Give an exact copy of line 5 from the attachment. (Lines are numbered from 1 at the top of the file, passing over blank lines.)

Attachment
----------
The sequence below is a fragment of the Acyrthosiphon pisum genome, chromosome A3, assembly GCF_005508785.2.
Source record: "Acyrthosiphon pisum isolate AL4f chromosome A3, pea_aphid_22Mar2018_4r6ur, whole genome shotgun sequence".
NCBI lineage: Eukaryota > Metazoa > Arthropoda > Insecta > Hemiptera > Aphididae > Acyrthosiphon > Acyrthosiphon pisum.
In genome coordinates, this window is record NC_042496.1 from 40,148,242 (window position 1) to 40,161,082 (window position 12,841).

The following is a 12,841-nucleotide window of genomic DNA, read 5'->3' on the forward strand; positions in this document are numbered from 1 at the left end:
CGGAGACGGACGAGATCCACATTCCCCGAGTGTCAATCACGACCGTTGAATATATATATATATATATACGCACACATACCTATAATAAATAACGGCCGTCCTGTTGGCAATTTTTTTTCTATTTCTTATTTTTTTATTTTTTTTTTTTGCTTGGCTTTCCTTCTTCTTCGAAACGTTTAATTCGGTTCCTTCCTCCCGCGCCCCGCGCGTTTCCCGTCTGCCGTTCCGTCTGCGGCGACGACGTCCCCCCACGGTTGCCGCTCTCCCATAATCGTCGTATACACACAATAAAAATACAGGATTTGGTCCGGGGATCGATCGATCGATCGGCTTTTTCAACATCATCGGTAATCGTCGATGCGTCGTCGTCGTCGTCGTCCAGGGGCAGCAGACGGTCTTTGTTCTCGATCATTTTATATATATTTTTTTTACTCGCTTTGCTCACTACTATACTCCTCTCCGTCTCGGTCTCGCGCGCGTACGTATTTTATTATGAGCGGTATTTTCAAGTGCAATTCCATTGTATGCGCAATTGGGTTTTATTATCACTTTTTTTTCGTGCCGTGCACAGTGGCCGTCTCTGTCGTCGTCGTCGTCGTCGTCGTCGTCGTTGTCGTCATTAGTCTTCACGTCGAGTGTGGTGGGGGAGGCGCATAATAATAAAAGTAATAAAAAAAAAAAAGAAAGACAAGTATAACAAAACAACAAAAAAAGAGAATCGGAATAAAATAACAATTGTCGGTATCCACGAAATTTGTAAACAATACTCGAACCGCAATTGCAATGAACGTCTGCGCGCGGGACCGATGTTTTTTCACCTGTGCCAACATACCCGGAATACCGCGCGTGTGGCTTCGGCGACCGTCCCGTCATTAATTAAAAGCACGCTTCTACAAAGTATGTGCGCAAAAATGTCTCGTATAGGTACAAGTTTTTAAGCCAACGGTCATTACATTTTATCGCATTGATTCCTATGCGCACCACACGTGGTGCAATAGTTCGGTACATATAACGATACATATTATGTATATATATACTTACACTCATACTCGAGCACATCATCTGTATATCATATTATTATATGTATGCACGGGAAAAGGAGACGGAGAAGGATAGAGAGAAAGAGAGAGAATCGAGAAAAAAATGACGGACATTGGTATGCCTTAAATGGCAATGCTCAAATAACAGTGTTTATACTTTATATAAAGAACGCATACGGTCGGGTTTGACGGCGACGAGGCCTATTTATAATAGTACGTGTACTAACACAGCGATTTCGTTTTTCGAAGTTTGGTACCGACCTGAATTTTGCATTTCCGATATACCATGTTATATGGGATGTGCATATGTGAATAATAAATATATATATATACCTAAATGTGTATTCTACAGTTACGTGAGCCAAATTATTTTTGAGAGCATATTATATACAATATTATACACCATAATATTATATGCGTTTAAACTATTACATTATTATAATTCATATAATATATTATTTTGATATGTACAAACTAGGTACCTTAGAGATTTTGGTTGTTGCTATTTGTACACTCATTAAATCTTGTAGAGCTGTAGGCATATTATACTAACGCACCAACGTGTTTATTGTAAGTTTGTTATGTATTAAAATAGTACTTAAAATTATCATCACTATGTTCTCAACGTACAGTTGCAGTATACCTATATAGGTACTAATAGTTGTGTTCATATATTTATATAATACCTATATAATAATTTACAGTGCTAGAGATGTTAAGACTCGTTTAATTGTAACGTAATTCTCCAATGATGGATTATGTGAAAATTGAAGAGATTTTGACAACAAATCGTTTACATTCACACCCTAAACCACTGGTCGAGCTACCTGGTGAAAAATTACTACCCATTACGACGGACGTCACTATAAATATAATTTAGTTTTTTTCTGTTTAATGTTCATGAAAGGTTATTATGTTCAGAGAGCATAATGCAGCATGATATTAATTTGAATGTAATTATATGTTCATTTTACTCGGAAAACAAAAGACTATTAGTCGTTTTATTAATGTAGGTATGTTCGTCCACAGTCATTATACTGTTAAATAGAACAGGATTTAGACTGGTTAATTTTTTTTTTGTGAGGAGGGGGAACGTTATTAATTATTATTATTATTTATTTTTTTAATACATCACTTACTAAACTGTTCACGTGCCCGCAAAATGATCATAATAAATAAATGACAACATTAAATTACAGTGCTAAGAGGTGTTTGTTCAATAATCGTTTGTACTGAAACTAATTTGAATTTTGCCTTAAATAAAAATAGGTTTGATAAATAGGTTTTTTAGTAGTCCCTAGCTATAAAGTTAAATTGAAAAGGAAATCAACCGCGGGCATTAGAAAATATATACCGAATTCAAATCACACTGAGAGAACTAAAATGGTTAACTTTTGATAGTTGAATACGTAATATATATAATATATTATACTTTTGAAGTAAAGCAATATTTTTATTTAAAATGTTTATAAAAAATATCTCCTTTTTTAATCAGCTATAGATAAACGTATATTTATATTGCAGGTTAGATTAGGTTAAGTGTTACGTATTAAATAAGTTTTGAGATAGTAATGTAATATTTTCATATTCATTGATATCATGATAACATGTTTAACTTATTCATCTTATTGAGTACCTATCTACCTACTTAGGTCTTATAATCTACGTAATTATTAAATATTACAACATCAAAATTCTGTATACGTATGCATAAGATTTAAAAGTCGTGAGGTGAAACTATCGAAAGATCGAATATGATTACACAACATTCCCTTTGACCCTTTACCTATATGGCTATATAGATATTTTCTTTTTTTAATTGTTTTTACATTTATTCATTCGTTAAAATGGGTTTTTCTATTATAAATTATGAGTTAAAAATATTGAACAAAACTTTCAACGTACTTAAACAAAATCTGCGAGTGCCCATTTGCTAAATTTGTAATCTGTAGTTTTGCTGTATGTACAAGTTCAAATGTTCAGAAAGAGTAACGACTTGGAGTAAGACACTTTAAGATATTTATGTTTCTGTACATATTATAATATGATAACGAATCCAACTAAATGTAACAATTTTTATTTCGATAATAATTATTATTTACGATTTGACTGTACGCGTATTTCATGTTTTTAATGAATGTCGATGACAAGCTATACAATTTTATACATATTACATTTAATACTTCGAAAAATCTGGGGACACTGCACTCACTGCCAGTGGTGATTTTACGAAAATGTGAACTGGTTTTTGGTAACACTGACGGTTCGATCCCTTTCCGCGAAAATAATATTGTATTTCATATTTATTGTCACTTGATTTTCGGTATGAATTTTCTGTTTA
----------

The following is a 12,841-nucleotide window of genomic DNA, read 5'->3' on the forward strand; positions in this document are numbered from 1 at the left end: